Western Libraries


Evaluating Resources

RADAR is a framework for evaluating information created by Jane Mandalios of the American College of Greece in 2013. RADAR strives to be an information evaluation framework, not a be-all and end-all requirement. If an information source raises concern on your RADAR, there is probably a good reason, and there may be a problem with the information. RADAR can help you remember what questions to ask to determine if a source of information is good for your research. If you are still unsure at the end of your search, do not be afraid to contact the library and ask for a help.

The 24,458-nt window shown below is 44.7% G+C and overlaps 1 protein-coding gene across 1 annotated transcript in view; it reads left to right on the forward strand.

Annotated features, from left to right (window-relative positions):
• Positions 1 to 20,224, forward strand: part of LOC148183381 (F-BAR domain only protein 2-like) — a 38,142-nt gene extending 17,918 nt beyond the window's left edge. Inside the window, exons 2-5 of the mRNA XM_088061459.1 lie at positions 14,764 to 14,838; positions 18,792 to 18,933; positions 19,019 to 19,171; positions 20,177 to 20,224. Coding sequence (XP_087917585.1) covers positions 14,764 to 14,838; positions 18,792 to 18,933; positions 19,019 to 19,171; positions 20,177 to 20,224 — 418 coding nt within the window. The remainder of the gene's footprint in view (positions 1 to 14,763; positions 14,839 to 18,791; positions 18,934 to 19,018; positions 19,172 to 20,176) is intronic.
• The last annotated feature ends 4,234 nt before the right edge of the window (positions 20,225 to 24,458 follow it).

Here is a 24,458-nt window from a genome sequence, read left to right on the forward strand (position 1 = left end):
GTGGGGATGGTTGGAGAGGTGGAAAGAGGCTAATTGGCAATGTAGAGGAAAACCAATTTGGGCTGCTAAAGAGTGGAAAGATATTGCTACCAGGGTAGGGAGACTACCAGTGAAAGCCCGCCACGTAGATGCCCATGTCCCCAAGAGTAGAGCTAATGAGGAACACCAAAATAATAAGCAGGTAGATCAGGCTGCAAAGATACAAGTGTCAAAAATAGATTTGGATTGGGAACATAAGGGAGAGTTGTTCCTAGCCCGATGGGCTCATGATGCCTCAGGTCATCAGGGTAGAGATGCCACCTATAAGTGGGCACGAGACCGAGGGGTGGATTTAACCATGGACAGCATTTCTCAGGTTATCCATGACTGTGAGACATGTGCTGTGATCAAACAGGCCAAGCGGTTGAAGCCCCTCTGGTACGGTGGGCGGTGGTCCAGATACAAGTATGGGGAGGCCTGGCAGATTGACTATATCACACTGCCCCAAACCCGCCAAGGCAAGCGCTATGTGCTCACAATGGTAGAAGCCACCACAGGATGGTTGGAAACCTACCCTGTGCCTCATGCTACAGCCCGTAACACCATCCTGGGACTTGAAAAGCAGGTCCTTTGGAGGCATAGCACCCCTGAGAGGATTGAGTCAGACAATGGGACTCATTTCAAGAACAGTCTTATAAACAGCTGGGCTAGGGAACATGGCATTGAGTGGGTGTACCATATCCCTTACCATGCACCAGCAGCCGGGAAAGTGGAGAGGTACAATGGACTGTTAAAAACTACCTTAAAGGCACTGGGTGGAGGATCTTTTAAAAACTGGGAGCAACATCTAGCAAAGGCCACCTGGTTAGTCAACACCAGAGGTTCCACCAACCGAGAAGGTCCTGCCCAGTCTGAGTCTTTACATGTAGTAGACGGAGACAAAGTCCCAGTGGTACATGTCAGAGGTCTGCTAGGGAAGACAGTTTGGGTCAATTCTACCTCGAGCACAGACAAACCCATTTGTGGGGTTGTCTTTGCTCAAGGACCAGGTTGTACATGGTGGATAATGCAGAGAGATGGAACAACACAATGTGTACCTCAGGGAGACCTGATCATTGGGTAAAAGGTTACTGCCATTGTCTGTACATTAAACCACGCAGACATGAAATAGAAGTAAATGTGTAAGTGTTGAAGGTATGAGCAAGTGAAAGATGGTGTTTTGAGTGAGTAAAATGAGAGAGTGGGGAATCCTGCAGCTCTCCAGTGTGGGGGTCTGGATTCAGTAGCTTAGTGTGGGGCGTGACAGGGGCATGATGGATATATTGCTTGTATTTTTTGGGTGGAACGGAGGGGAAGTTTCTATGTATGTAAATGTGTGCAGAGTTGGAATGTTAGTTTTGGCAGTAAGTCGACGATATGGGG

Use Your RADAR: Evaluating Information  RADAR: Relevance, Authority, Date, Appearance, Reason Relevance: Information must be relevant for it to matter to your research. If there is zero relevance, keep looking! “Does this information answer my research question?” “Is this information related to my topic?” “What is the intended audience of this information?” “Is this from my discipline? If not, is it okay to cite interdisciplinary work?”  Authority: Assessing the credibility of the creator of a work is important. This applies to the author, the publisher, and any other person or body responsible for creation of the information at hand. “Who created this information? Who did they cite?” “Is the author a prominent scholar in the field?” “Who is the author affiliated with? An institution or business?” “Does anyone else cite this author?” “Is there contact information included? Can/Should I contact the author for more information?”  Date: Currency is important because information can quickly become outdated. However, just because something is “old” does not mean it is necessarily “bad”. It all depends on the discipline/topic. A good rule of thumb is within the past 10 years, but use your best judgement. “When was this information created or last updated?” “Do I require the most up-to-date information?” “Is the information outdated or irrelevant?” “Does my field require the latest and greatest?” “If older, is this a seminal or landmark study?” “Could I still use this for historical context?”  Appearance: How the information is presented can often indicate whether or not the source is reputable or scholarly. Academic works are usually professional looking with little advertising, employing the same general model (abstract, citations, etc.) “Is the information presented in a professional/academic manner?” “Is this information presented similar to other scholarly formats?” “Is the information peer-reviewed? In an academic journal?” “Are there references to support the author’s argument? Are they accurate?”  Reason: Understanding why the information was created in the first place is critical to evaluating its quality. “Why is this information available?” “Was this information created to inform, sell, educate, entertain, or persuade?” “Is the information presented in an academic journal?” “Is this a research study? Does the author cite their methods? Their data?” “Is the authors intention for publishing this information clear?”  Adapted from Jane Mandalios (2013). RADAR: An approach for helping students evaluate Internet sources. Journal of Information Science, 39 (4), 470-478.  Powered by Piktochart: make information beautiful